Here, be as thoroughly detailed as possible. So if you’re a programmer at heart, don’t just say “great programming skills”; this sounds vague and will hence attract a job that is only vaguely close to your perfect job!
Instead, drill down the important details…
- Advanced Java-certified web programmer with 3+ years of experience delivering applications and Java services using applets, OR
- Systems Engineering programmer with advanced grasp (4+ years of experience) of Unix, Python, Ruby and Perl scripting, OR
- Android programmer with the advanced grasp of Android SDK (versions 6 and 5), UI design principles and cloud message APIs, with experience delivering Android applications for mobile “touch” phones for 3 years, OR
Aren’t you better impressed? The hiring manager responsibilities will be, too!
Again, don’t forget the old trick of working backward. Look up a few job descriptions of your perfect choice of career so you’re clear on the common must-have skills these jobs require. Then, list them if you have them. This will ensure that you do not clutter your resume with unnecessary information (like mentioning your writing skills for an over-the-counter sales job).
Finally, a note on capturing the right skills: depending on your choice of career and the position you seek (junior, intermediate, senior leadership, etc.), your job will need a few “technical” skills (like programming languages, tools, areas of business, etc.) and a few “general skills” (like financial planning, leadership, written communication, etc.). Highlight both appropriately as best suited to the job you seek. Here, it also helps to list the relevant experience with each skill, so the hiring manager responsibilities are doubly sure of the authenticity of your resume.
Bring attention to your achievements
Achievements are a great way to highlight (to the hiring manager responsibilities) the awesome work you do. So feel free to bolster your resume with achievements related to the roles you’ve played.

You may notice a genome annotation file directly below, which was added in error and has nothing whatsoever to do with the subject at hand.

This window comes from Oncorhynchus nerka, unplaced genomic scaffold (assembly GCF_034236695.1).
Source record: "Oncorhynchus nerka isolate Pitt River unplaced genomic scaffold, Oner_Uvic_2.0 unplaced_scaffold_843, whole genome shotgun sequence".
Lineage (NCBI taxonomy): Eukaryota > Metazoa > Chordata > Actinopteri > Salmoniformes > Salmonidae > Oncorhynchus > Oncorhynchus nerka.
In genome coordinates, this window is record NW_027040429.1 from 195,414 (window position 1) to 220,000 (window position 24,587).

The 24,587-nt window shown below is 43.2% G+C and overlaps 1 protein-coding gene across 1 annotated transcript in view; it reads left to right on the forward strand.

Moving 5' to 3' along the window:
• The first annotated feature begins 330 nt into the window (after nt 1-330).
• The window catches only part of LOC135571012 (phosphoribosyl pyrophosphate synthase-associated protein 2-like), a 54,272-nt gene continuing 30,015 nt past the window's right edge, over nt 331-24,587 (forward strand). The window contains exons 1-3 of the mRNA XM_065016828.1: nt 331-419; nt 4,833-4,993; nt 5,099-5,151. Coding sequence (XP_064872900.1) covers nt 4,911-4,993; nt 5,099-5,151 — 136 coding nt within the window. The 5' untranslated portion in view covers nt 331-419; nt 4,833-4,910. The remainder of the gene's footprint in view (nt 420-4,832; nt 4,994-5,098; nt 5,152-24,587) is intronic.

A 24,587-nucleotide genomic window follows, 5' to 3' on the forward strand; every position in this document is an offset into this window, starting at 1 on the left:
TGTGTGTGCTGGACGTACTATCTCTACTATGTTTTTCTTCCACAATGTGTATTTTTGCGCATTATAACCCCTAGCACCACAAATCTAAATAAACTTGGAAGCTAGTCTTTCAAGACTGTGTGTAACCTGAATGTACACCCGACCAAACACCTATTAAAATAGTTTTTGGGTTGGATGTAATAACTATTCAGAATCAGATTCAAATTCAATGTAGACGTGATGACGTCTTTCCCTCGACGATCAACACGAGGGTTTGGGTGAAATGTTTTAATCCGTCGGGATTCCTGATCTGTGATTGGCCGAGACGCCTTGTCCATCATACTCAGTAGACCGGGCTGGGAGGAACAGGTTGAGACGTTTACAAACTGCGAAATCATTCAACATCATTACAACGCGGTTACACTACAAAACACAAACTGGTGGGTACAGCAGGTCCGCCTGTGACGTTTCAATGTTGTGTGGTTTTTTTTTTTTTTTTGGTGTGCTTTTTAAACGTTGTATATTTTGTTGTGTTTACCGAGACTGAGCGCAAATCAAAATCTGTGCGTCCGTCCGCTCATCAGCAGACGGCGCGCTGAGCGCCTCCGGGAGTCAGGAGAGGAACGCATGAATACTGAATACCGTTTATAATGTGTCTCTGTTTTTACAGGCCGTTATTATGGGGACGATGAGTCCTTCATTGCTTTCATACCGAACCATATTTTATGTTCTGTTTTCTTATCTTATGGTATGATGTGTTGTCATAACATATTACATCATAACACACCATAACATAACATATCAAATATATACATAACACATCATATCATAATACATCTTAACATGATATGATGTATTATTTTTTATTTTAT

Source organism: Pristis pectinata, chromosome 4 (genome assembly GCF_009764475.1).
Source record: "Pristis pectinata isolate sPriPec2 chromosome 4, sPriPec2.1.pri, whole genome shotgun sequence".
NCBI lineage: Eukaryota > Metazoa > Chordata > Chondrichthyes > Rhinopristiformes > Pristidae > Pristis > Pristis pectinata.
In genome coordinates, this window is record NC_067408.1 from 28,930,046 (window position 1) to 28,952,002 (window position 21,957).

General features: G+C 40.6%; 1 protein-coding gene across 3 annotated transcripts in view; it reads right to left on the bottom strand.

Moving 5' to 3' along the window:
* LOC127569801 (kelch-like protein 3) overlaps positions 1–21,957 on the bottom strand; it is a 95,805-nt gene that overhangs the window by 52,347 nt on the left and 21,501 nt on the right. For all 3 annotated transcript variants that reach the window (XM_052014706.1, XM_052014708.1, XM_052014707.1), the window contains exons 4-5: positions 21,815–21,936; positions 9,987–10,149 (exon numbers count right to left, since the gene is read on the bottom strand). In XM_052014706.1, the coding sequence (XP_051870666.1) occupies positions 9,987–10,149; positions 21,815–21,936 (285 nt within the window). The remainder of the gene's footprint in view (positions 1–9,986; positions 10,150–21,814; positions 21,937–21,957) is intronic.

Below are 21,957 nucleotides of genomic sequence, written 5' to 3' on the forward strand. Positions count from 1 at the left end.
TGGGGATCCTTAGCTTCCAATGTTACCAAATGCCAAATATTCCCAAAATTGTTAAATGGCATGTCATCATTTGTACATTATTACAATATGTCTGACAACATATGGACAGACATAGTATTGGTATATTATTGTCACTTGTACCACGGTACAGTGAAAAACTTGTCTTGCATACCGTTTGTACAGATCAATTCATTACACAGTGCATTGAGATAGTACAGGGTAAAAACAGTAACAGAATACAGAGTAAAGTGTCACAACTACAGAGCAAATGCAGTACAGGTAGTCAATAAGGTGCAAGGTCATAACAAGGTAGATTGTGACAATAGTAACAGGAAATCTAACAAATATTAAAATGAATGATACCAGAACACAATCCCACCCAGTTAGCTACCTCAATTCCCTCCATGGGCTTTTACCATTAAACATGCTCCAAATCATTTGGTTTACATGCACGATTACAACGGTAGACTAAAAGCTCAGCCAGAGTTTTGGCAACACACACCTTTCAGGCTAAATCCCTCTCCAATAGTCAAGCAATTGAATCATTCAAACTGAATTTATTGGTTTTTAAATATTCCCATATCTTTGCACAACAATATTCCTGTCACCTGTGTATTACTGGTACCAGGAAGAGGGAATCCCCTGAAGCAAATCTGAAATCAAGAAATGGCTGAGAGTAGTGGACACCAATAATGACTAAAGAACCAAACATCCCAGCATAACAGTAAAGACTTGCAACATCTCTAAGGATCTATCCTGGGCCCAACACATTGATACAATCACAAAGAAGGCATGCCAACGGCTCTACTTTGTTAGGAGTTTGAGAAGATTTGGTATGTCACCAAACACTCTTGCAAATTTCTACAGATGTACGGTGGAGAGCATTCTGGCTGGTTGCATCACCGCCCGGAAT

The achievements you list have to be:
- Factual (but of course).
- Well beyond the ordinary. (Don’t mistakenly list down common expectations from your role as your achievements).
- Relevant to your current role.
For example, if you’re seeking a programming job, then, by all means, highlight that instance where you successfully tripled the speed of an existing application by adding a few clever lines of code. Further, if you’ve received appreciation from the client for your contribution, capture this too to re-iterate the authenticity and value of your achievement. But what you should not do is list unrelated achievements like that big win at a drama club or your moderate success as a self-published author (unless these too are mighty relevant to your job).
On the same vein, also remember to keep the bar high. So the fact that you consistently deliver high-quality, bug-free code on time is not an achievement but a reasonable expectation from a programmer’s job.
One rule of thumb to use is to ask this question: “Is this achievement big enough, and relevant to the (perfect) job I seek?” If your answer is a firm, “YES,” you can add it to your resume with confidence.
Highlight your awesome attitude
By listing your skills, experience, and achievements, you’ve confirmed your technical fitness for the job. (Can you do this specific job, perfectly right?) The next item to consider is your mental fitness for the job. (Will you do this specific job, perfectly right?) As you may have guessed, this is all about your attitude.
Let’s consider a bit of role-play here. You’re passionate about this job. You know that you have the knowledge, the expertise and the willingness to do it right. But if you were the hiring manager, what single attitude (of the candidate) would encourage you to unquestionably choose him or her? (This answer may even come to you in the job description.) Highlight this attitude in your resume.
Again, don’t give them mere words, show them proof.
- If that aggressive Sales Manager job requires you to stay cool under enormous pressure, give them at least 2-3 examples where you successfully demonstrated this in the past.
- If (niche) business knowledge and experience is crucial to the job, highlight explicit examples of how you used this specific business know how to your employer’s profit in the past.